Daryl Locke (A23) Starts Original Poetry Shop

November 2, 2020 | By Les Poling 

Daryl Locke (A23) with one of his tote bags.

Daryl Locke (A23) says his poems come from dreams. He’s not being figurative—oftentimes, he says, they spring to the page (or his iPhone notes app) as he recalls his nighttime reveries. Other times, they leap out while he’s walking through downtown Annapolis or sitting in his room watching the sun refract through the window. “I’ll just be walking somewhere, and I’ll need to pull out my phone and type a poem,” he says. A recent work reads:

“Light in the window

Discreetly rising

As if my eyes couldn’t see you

Good morning

Old friend and foe.”

In a way, his poetry reads as an effort to ground the surreal—from dreams to sunrises—in a kind of physical reality. Recently, he took those efforts to a new level. For years, he’s been posting his poetry on Instagram under the handle @drunkpoete. This fall, he created a drunkpoete website, where he’s selling self-designed tote bags with poems printed on the back, with the two-fold goal of bringing poetry into physical form and chipping away at his tuition bill.

Locke, who counts Maya Angelou, Langston Hughes, Sylvia Plath, Anne Sexton, and W.H. Auden as influences, developed an interest in poetry long before he conceived of printing his own work on tote bags—he says he started writing seriously in 10th grade. It wasn’t until undergrad, though, that he feels his poetry began to transcend the angsty, sometimes superfluous musings of high school. “The things that we read, the things that we study at the college—it’s [all] very inspirational,” he says.

At St. John’s—a school Locke discovered by chance after his mom sent him an advertisement while he was waiting tables during his gap year—his love for poetry grew into something that’s come to chart and, in some ways, define his experience of everyday life. For Locke, there’s poetry in everything, and it’s helped him foster a very real sense of community with fellow writers and artists. That started with his Instagram account, which has more than 1,100 followers, where he posts work for others to like, share, and interact with. Then, at St. John’s, he created a poetry group called the Drunk Poet’s Society. Every Wednesday, Johnnies would congregate in McDowell Hall, room 33, for poetry, art, music, and more.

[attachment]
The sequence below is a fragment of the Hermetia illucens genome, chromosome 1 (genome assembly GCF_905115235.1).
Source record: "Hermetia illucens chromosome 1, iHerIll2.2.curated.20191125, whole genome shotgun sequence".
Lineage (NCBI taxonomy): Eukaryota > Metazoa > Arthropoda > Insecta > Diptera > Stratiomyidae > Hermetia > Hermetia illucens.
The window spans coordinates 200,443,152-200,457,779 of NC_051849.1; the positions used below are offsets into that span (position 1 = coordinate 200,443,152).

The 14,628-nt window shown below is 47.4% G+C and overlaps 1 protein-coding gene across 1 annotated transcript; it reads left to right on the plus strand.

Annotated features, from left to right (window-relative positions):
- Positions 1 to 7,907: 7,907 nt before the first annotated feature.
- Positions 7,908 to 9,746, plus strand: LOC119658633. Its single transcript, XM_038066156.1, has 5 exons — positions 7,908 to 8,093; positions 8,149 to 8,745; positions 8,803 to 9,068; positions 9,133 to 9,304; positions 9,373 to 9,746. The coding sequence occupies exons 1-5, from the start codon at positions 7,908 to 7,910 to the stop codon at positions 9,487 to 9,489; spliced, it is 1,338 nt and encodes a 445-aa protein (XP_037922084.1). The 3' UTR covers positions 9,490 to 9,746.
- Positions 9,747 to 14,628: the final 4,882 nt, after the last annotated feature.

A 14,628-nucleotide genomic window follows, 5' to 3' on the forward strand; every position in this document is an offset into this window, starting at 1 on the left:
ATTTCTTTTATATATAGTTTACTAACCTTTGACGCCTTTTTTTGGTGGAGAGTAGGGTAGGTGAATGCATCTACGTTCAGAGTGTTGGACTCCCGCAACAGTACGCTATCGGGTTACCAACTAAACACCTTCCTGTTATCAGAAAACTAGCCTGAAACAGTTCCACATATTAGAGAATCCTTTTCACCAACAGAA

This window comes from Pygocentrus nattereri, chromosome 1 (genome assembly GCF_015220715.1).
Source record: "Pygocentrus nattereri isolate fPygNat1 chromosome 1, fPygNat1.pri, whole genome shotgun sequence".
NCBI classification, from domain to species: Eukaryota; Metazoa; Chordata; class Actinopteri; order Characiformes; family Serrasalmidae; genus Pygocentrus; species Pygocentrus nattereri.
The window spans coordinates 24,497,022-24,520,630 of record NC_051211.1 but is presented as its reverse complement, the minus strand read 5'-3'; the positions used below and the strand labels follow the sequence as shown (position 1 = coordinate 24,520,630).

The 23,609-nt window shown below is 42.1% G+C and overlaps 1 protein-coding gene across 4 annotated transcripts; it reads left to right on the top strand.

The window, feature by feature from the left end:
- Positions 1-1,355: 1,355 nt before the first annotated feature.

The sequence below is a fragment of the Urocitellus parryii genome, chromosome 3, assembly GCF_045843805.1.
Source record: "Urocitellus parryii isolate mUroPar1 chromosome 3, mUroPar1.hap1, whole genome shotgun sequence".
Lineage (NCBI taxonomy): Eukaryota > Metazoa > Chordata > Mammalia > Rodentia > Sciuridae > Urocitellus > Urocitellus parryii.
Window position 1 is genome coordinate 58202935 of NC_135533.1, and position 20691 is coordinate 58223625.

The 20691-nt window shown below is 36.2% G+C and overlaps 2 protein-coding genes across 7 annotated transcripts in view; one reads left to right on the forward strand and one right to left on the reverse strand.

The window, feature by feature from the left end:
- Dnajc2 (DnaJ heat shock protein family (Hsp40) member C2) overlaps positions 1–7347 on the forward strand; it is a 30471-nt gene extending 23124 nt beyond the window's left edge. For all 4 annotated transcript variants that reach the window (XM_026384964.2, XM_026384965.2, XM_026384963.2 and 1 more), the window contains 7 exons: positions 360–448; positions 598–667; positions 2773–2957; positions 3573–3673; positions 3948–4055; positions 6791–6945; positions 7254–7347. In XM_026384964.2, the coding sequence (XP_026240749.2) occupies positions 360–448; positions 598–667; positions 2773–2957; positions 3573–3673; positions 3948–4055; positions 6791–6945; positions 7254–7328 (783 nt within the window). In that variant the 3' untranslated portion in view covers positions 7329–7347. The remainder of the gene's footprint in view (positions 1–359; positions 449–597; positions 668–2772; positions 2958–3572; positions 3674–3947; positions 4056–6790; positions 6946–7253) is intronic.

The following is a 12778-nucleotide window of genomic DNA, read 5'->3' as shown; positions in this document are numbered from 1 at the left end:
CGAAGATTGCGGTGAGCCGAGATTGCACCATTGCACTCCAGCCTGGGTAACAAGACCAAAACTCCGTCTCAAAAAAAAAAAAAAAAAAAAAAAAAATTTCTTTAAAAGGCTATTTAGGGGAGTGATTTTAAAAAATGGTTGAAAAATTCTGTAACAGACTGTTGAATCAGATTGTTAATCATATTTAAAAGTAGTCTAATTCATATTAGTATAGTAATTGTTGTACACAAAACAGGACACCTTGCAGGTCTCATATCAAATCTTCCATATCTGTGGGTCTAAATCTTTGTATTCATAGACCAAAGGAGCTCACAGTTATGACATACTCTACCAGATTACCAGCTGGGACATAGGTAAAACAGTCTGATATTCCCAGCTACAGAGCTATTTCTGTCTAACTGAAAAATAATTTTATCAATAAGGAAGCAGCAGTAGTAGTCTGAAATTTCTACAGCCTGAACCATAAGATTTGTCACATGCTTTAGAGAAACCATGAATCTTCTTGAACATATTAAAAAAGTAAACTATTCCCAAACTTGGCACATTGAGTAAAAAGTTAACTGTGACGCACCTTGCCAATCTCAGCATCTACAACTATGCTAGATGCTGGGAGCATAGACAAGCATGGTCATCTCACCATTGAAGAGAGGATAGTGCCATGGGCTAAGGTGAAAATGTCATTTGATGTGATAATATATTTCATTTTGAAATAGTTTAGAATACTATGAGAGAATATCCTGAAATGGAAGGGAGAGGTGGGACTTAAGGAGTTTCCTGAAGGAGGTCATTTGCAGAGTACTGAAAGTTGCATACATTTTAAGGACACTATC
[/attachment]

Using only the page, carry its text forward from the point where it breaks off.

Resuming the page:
“We’d basically just write poetry on the chalkboard; some people would paint, draw—we had one person play guitar,” Locke recalls. “It was a gathering of people who were into art and literature, and we’d express how we felt on boards and paper.”

Now, he has his website, which he’s using to contribute to college costs and physically manifest his writing. On the minimalist drunkpoete website, there are tote bags for sale—made from beige canvas with a printed red square on the front and a poem on the back—as well as photography prints and poetry prints. Locke designs the totes himself before putting in a bulk order on cheaptotes.com, which ships him the finished product. Then, he mails totes to customers outside Annapolis and delivers them by bike to patrons in town.

The sparse, compelling imagery of the totes and prints makes explicit the interplay between Locke’s writing and his artistic sensibilities, particularly the relationship between poetry and photography—another one of his passions. He considers the two artistic mediums inseparable, even identical. (Locke is the archon of SJC Darkroom, a club for Johnnies passionate about photography.) “I carry my camera with me everywhere,” he says.

Locke finds endless fascination in the way that both photography and poetry confront imagination and reality, the realms of the physical and the metaphysical—the seen and unseen. In both forms, the creator is composing something; gathering substance and inspiration from a thought, a view, an idea, and molding it into a single piece of art. “What originally inspired me to pursue photography was that, with poetry, I was always trying to imagine what I was writing,” he remembers. “Of course, imagining something versus it actually being there is not the same thing. So I think of photography as poetry but with physical images.”

Is the interweaving of photography and poetry indicative of a shift in perspective, from the dreamlike quality that characterizes his work to something less ephemeral, more immediate? Not necessarily. For Locke, it signifies a recent trend: his dreams have become explicitly grounded in a sometimes frightening world. “I would still say my poems are inspired by my dreams,” he says. “But the poem itself, the feeling that actually inspired it—it’s a little too close [to reality] for comfort.”

The COVID-19 pandemic has almost literally caused the walls to close around everyone, including Locke. In a time of isolation and monotony, the line between reverie and reality has blurred. During his first year at St. John’s, he found poetry in nearly every aspect of college life: his classmates, seminar discussions, walking through campus, even specific Program readings. Some of that has been lost online, Locke admits. But he’s still found plenty of inspiration in sophomore year. He’s fallen in love with Ptolemy’s exploration of the skies, and he’s constantly in awe of perennial Johnnie minds like Plato and Euclid.

Most importantly, the exchange of ideas at the college continues, even remotely. “That’s the most poetic thing we do,” Locke declares.